Interim Government and 2020 Elections

According to Bolivia's constitution, the interim government has a mandate to convene new elections. Some observers have criticized Interim President Añez, formerly a little-known opposition senator, for exceeding that mandate. Añez's past anti-indigenous political rhetoric and conservative cabinet, with only one indigenous member, raised concerns among some of Bolivia's indigenous population, which became empowered under Morales. Añez also reversed several MAS foreign policy stances. She expelled Cuban officials, recognized Interim Venezuelan President Juan Guaidó, and got into a diplomatic row with Spain and Mexico regarding their diplomatic protection of former MAS officials.

The MAS-led Congress initially refused to accept Añez's government, and many MAS supporters protested. Añez issued a decree giving the military authority to participate in crowd-control efforts and immunity from certain prosecutions while doing so, as long as it respected human rights. The Inter-American Commission of Human Rights issued a report documenting 36 deaths and 400 injuries that occurred from November 8 to November 27, 2019, including two massacres involving state forces. The interim government rejected those findings, accusing "subversives" of orchestrating the protests. Protests died down after passage of the electoral law and Añez's November 24 revocation of the military decree, but they could escalate again, as prosecutors have issued an arrest warrant for Morales on charges of terrorism and sedition.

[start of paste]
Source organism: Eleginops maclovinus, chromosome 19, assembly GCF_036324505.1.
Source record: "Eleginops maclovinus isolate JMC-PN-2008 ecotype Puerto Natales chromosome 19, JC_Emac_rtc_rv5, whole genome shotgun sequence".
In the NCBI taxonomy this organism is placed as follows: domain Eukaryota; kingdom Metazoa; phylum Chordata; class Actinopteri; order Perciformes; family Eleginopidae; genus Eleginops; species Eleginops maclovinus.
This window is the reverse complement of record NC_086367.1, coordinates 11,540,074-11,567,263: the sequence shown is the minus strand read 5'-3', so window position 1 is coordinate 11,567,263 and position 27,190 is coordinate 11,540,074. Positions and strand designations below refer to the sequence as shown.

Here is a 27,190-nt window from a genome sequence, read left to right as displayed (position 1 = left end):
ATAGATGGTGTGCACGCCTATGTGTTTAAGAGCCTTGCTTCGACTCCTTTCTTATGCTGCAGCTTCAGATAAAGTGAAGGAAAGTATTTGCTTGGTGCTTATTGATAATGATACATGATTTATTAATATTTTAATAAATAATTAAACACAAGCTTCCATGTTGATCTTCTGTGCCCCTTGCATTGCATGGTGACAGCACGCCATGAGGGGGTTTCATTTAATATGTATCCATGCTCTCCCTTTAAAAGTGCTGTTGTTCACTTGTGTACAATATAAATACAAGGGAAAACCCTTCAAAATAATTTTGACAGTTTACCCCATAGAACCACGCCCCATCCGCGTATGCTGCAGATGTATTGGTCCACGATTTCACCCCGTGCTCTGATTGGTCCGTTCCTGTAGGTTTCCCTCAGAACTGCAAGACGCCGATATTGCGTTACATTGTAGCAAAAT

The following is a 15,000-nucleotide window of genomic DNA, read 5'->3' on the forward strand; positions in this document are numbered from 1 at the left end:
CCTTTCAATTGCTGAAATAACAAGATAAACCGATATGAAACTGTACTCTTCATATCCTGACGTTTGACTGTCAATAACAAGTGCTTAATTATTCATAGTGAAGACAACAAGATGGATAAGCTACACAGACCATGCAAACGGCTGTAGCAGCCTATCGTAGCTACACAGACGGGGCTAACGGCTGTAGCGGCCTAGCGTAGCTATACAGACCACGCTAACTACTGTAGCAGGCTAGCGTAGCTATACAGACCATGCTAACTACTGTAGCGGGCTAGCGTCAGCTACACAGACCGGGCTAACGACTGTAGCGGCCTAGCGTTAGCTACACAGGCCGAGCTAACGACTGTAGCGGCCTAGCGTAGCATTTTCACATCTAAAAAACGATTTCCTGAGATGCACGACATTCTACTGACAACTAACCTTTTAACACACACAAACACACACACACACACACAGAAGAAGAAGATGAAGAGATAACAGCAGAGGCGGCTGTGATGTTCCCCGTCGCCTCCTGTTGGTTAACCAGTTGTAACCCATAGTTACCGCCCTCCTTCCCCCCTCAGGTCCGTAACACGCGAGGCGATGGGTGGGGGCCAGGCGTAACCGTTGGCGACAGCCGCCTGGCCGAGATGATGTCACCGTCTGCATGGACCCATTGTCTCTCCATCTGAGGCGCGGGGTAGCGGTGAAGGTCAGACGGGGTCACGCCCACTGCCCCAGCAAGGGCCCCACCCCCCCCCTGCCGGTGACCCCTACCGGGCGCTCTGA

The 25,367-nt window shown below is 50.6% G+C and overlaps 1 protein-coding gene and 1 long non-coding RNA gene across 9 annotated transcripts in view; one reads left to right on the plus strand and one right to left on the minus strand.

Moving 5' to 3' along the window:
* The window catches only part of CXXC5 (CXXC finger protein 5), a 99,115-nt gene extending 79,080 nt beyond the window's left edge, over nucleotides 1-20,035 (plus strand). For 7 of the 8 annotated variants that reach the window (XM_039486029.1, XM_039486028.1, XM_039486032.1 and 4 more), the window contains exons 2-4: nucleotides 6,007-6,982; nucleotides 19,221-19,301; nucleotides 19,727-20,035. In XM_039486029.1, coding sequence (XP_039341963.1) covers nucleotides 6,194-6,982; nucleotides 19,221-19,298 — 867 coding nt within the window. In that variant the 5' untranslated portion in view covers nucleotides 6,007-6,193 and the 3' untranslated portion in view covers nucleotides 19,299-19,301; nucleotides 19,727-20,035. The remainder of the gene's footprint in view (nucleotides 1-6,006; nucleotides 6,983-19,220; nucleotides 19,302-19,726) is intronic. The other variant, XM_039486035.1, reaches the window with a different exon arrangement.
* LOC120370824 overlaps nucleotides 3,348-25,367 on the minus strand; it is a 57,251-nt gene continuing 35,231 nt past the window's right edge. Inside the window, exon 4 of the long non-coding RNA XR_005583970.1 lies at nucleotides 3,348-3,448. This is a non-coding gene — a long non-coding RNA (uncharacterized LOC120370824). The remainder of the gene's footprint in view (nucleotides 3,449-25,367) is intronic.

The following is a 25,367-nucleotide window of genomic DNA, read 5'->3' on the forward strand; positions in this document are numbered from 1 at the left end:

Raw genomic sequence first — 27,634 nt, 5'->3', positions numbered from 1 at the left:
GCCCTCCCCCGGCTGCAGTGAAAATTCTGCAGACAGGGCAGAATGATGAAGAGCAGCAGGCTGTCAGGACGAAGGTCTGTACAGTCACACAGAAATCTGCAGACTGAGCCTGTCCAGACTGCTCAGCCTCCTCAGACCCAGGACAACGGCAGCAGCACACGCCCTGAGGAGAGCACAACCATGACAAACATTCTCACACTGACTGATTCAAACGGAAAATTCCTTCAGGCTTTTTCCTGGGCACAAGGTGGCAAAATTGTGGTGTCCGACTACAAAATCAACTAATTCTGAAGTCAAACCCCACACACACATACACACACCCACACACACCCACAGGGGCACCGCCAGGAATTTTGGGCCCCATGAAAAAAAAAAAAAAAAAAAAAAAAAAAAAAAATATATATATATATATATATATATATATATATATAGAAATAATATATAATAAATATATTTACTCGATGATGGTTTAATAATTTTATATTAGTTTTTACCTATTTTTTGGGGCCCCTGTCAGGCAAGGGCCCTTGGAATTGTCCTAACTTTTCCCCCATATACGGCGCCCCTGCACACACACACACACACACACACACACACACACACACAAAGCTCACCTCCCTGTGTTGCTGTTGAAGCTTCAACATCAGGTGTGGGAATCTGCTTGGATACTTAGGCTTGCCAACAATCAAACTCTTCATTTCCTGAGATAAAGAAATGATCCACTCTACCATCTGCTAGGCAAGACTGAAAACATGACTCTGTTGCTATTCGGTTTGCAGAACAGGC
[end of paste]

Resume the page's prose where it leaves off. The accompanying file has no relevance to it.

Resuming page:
Observers praised the November election law as a step toward new elections. A new electoral tribunal has been appointed and announced that the first round election will occur on May 3. A second-round presidential contest would occur, if needed, on June 14. Añez and Morales are prohibited from running. Candidates include Carlos Mesa and Luis Camacho. The MAS candidate will be named soon. Bolivia's interim government has requested significant election-related assistance.

U.S. Concerns

The United States remains concerned about the political volatility in Bolivia, but its role in supporting a return to democracy may be limited. Bolivia-U.S. relations were tense following the 2008 ousting of the U.S. ambassador, and bilateral assistance to the country ended in 2013.

U.S. statements have sometimes mirrored those of the OAS General Secretariat and the European Union (the main donor in Bolivia) but also have praised the Añez government, which the U.S. recognizes, for expelling Cuban officials and recognizing Venezuela's Guaidó government. The State Department supported the OAS election observation and audit efforts. The United States and 25 other OAS countries issued a November statement rejecting violence and calling for new elections as soon as possible. A December 9 statement by Secretary of State Pompeo also called for a focus on convening new elections. Regional consensus has eroded over the Añez government's crackdown on protesters and efforts to punish Morales and his allies. On December 18, 2019, the OAS Permanent Council narrowly approved a resolution rejecting "racist violence" in Bolivia.

The situation in Bolivia has generated some concern in Congress. S.Res. 447, reported by the Senate Foreign Relations Committee in December 2019, supports the prompt convening of new elections.